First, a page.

Cash Rules Everything Around Me: Wu-Tang Clan and the art of negotiation in Public Services
The Art of the Deal is a 1987 book credited to Donald J. Trump and journalist Tony Schwartz. Tragically this book helped to make Trump a "household name". I'm not sure why. According to the Schwartz, Trump was on the wrong end of the worst publishing deal ever signed by an 'author'. He's the only casino owner I have ever heard of that has declared bankruptcy (six times between 1991 and 2009), which again is a shame. If he knew the first thing about making deals his attention may never have wandered away from hotels and casino businesses into areas he was even less suited to.
Robert Fitzgerald Diggs (better known as The RZA, de facto CEO of The Wu-Tang Clan) however certainly knows a thing or two about turning negotiation into a true art form. When Wu-Tang’s seminal self-funded debut single Protect Ya Neck first hit the clubs in 1992, major labels with a keen ear for a success about to explode swarmed over them.
On the back of that one record, The Wu-Tang Clan were on the brink of what defined success to most of the DJs and MCs they came up with – signing a major record label. But for RZA, success would be defined only by the terms predetermined in his Five Year Plan. The Wu-Tang Clan, at that time nine members strong, was in RZA’s mind, just part of what would blow up into the first major hip hop brand. The Five Year Plan included elevating The Wu-Tang Clan to major record sale and stadium success; promoting The Wu-Tang Killa Bees – a broad network of affiliate hip hop solo artists and groups - supported, financially and otherwise, by the Clan; and Wu-Wear – the Wu-Tang brand as a clothing label.
As RZA put it, ‘I used the bus as an analogy, I want all of y'all to get on this bus. And be passengers. And I'm the driver. And nobody can ask me where we going. I'm taking us to No. 1. Give me five years, and I promise that I'll get us there.’
But RZA didn’t see an existing model in the record industry that was capable of realizing his ambition. He needed to break the mould if the Wu-Tang empire was to come close to its potential, so how was one major label – one controlling element of what to RZA was a rigid, restrictive and inefficient system, ever going to propel his success? No matter how vast the label, there existed no example of the level of commitment required to promote both the Clan and each member as a solo artist (there were nine strong personalities there), let alone the swarm of Killa Bees.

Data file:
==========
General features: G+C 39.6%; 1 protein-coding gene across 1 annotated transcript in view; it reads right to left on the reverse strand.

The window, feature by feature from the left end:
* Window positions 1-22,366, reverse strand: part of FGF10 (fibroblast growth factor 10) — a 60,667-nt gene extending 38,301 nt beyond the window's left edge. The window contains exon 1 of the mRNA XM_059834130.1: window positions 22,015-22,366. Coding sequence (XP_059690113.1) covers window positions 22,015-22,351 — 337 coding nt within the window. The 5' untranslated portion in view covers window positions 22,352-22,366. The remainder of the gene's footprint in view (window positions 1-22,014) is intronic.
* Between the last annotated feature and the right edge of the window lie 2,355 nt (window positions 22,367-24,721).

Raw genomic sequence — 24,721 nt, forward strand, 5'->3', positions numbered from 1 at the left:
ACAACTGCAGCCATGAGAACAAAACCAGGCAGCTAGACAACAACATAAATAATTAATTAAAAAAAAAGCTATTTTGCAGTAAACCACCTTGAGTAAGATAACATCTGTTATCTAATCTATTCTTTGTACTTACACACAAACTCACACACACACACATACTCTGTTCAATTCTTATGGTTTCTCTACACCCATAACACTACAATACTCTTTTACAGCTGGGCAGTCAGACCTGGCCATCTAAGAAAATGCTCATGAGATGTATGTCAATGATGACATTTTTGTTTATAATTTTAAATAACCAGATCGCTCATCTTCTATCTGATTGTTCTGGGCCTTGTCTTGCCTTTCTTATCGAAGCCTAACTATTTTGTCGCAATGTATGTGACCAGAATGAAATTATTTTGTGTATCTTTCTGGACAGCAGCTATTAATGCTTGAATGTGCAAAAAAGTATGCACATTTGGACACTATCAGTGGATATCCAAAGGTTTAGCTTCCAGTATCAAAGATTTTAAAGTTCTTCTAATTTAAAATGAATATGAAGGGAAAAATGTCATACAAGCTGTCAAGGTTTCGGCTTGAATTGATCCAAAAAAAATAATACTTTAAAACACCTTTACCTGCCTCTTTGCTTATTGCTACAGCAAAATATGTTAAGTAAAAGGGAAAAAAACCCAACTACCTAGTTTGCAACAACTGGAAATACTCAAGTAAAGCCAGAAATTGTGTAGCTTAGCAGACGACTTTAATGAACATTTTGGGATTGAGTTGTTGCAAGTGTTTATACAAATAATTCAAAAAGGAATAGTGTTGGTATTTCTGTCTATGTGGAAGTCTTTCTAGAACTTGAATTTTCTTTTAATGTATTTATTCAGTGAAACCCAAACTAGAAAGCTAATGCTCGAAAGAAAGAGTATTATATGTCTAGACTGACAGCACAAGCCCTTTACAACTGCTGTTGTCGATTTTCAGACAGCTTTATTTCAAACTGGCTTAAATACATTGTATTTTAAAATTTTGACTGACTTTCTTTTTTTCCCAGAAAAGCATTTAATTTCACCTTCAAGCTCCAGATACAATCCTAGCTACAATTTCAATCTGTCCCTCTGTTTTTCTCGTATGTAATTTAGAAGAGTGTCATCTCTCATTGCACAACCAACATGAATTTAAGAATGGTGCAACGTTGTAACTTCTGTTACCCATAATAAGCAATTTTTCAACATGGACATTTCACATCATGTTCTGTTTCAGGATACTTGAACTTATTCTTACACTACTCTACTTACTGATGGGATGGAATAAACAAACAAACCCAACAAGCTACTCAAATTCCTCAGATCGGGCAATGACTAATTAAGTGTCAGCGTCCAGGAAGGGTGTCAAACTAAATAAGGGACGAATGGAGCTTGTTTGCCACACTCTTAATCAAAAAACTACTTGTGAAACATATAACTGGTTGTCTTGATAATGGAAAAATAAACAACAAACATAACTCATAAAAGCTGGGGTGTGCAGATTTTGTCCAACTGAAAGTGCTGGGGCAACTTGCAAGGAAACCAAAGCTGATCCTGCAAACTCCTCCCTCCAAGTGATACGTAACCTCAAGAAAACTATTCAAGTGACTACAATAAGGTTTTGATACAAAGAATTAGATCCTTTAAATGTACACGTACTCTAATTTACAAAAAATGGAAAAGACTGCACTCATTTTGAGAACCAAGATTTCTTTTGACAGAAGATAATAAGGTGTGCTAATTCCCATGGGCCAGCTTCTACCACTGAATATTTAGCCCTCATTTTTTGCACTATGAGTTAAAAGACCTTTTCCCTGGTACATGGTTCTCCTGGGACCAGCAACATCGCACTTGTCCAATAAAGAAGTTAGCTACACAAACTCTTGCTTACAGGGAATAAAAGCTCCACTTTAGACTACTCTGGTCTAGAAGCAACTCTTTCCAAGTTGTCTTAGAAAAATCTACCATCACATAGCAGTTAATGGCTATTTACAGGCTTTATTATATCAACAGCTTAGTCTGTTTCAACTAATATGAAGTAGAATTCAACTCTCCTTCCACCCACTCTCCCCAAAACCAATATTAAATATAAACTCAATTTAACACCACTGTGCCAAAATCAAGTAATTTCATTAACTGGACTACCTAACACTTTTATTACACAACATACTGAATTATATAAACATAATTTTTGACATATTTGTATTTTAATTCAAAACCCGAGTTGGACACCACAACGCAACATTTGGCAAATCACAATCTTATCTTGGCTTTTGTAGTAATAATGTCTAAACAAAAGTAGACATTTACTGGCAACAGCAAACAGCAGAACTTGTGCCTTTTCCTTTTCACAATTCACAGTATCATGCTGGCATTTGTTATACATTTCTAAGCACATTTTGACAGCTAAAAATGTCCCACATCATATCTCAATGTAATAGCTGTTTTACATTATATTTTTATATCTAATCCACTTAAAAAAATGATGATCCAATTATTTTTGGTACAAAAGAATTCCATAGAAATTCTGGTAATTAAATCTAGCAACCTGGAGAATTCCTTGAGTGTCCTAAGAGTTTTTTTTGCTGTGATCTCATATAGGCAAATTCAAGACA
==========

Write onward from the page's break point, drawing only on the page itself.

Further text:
RZA thought – why have one label promoting us, when I could have nine or ten?
Once RZA had satisfied himself that he had the partner that was most closely aligned with his vision to make Wu-Tang the biggest hip hop brand of all time, which he found in Loud Records, he entered negotiations with his killa clause – every member of the Clan must be free to sign a separate solo deal with any label they choose.
This was an audacious move – it was unheard of for a label to invest in any artist only to give them a free pass to go and make money elsewhere, but it was a negotiation point which RZA secured, and with that stroke of creative negotiating genius, RZA now had not one, but nine of the world’s major record labels each individually investing their resources into the promotion of the force of the Wu-Tang.
‘We reinvented the way hip hop was structured, and what I mean is, you have a group signed to a label, yet the infrastructure of our deal wasn’t like anyone else's’ RZA told one interviewer ‘We still could negotiate with any label we wanted, like Meth went with Def Jam, Rae stayed with Loud, Ghost went with Sony, GZA went with Geffen Records’ and critically ‘all these labels still put "Razor Sharp Records" (RZA’s brother Devine’s independent label) on the credits’.